Ensuring that the United States gets fair value for its military spending is a vital goal with life and death implications. Individuals with knowledge of fraud by defense contractors can help advance safety by, and receive compensation for, reporting fraud.
The False Claims Act offers rewards, as well as protections, for employees of military contractors who report fraud on the Defense Department. Service men and/or women, military workers, accountants, auditors and other persons aware of fraud, false contract claims and/or false certifications with respect to military sales and/or purchases may also be eligible to serve as a whistle blower. The “qui tam” provision of the False Claims Act allows individuals to sue a wrongdoer on behalf of the U.S. government.
Significant Fraud in Defense Contracts
In 2011, the Department of Defense (DOD) released a report on the dollar value of DOD contracts entered into with contractors that were indicted for, settled charges of, fined, or convicted of fraud in connection with any government contracts.
The DOD report found $682 million in such contracts during 2007-2009. In the same period, 43 DOD contractors were suspended from contracting with DOD because of fraud related activities. In the same three-year period, 91 DOD contractors incurred fraud judgments of over $1 million and 120 DOD contractors settled fraud charges for over $1 million; these same contractors were awarded $280 billion in contracts during the same period.
U.S. Senator Bernie Sanders called the DOD’s report “shocking.” Senator Sanders stated, “The ugly truth is that virtually all of the major defense contractors in this country for years have been engaged in systemic fraudulent behavior, while receiving hundreds of billions of dollars of taxpayer money.”
It isn’t just money at stake in defense fraud: Lives hang in the balance. Thousands of brave young soldiers have lost their lives in Iraq and Afghanistan defending United States interests. To the extent that any death or injury was caused by defects in weapons, weapons systems, ammunition, logistics, housing, electrical wiring, planes, helicopters, transport vehicles and the like, contractors should be held to account for their mistakes.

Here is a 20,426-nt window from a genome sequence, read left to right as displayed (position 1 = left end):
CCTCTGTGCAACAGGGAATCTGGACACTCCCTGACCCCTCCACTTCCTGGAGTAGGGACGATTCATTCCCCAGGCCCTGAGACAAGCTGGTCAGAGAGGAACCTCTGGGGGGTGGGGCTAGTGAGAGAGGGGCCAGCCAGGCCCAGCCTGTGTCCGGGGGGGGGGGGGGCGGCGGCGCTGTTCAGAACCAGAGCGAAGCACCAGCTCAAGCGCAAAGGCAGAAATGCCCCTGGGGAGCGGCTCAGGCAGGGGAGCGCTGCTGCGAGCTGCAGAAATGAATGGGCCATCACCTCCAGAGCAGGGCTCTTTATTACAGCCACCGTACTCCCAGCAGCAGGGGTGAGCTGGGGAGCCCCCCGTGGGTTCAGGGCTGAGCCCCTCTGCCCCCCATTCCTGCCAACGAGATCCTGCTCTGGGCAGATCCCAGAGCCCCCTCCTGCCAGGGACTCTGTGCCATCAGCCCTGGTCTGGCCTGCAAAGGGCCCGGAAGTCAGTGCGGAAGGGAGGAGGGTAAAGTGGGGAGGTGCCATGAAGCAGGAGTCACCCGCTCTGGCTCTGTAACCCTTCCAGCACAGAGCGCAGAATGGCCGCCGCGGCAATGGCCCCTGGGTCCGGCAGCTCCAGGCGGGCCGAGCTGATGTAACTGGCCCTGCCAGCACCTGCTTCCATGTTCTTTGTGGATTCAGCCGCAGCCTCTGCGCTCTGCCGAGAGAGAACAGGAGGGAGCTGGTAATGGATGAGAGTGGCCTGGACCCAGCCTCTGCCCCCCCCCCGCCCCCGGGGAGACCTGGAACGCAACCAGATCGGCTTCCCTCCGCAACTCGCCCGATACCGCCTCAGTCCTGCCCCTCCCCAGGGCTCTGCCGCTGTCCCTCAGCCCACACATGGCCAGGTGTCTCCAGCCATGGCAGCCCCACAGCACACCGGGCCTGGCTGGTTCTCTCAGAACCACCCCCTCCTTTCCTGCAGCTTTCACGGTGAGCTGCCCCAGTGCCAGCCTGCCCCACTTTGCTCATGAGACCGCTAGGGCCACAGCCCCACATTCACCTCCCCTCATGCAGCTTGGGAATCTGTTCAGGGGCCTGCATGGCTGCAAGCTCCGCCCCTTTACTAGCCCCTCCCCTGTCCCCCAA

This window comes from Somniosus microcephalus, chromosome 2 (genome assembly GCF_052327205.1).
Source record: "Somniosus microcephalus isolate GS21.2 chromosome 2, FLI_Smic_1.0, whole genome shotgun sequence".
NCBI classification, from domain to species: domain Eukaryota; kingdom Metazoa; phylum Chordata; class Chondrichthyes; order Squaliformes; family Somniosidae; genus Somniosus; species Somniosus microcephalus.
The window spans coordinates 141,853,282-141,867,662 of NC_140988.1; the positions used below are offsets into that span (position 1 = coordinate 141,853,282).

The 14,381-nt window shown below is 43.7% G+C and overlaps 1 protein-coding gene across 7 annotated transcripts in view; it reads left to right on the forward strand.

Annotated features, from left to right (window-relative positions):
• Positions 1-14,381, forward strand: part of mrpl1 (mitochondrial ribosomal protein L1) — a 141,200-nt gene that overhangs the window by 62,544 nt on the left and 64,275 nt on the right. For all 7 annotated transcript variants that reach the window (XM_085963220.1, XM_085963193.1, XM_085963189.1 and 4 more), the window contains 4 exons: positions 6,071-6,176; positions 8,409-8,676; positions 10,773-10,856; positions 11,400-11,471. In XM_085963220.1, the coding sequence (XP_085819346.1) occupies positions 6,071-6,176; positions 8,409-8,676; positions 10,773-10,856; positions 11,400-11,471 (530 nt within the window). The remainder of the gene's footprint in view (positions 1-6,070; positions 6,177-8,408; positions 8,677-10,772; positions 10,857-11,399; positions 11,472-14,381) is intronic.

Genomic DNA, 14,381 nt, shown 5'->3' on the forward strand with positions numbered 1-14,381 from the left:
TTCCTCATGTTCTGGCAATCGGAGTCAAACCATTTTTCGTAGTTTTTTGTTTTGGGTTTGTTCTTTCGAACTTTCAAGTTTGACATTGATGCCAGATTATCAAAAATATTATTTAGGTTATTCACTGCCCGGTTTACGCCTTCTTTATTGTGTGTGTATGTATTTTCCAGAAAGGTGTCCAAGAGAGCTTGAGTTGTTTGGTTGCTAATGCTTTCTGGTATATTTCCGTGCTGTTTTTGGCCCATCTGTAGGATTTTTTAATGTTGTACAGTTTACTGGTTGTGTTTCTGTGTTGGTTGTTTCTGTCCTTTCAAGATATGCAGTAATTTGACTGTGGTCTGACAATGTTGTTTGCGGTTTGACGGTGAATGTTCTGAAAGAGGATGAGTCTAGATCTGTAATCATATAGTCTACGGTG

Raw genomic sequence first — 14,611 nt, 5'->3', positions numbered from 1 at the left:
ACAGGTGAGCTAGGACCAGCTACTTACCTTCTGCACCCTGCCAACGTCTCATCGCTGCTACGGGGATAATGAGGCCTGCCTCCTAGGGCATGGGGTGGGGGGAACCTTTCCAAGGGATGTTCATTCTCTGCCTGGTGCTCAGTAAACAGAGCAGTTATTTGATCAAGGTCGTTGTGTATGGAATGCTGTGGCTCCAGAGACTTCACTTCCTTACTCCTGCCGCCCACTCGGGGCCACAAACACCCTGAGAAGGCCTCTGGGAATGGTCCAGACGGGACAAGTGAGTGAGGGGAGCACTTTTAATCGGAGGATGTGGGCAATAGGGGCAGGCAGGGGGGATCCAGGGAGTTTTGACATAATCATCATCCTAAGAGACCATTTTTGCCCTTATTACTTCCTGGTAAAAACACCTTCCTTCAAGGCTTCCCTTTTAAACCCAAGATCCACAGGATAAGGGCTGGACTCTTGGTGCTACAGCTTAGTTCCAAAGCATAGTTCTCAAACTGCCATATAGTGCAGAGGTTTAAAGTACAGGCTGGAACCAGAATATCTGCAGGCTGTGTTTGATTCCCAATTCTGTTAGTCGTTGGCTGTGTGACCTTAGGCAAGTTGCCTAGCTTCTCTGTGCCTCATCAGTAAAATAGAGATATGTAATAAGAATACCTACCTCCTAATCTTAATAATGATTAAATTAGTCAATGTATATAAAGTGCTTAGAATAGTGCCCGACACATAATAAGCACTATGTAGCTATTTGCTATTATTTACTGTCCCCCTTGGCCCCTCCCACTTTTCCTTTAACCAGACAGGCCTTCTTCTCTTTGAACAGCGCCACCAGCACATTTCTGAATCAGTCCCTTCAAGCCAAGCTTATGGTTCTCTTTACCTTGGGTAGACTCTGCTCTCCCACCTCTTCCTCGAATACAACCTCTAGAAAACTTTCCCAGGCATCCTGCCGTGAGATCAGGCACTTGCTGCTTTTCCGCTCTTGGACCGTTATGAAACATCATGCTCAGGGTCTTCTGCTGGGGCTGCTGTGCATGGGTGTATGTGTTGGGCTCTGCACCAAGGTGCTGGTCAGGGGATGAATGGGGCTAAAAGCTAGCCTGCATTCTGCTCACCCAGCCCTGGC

Success in Representing Defense/Military Contractor Employees in False Claims Cases
Lieff Cabraser has significant experience serving individuals who have advanced life and safety interests in connection with contractor weapons failings. We served as co-counsel for a relator (an individual who stepped forward and exposed fraud against the government) who alleged that ATK Launch Systems knowingly sold defective and potentially dangerous illumination flares to the United States military in violation of the federal False Claims Act.
The complaint alleged that ATK knew its flares would ignite when dropped from short distances, in violation of the contract. Lieff Cabraser worked side-by-side with the Department of Justice in litigating the case, including reviewing documents, taking key depositions, preparing experts to support the case, preparing for critical court hearings, and participating in the mediation. In April 2012, the parties reached a settlement valued at $37 million, from which the individual who originally exposed the fraud was also compensated.
Lieff Cabraser also has military contractor fraud cases currently under seal and under investigation. We have developed expertise in evaluating these claims in light of the complex contracts and military regulations that apply.
False Claims Act Attorneys
We represent individuals in a wide range of federal False Claims Act and similar state law cases. We have the resources, experience, and skill to appropriately investigate even the largest and most complex matters and take them all the way through trial. Learn more about our work in helping individuals stop fraud committed against the government and obtain recoveries.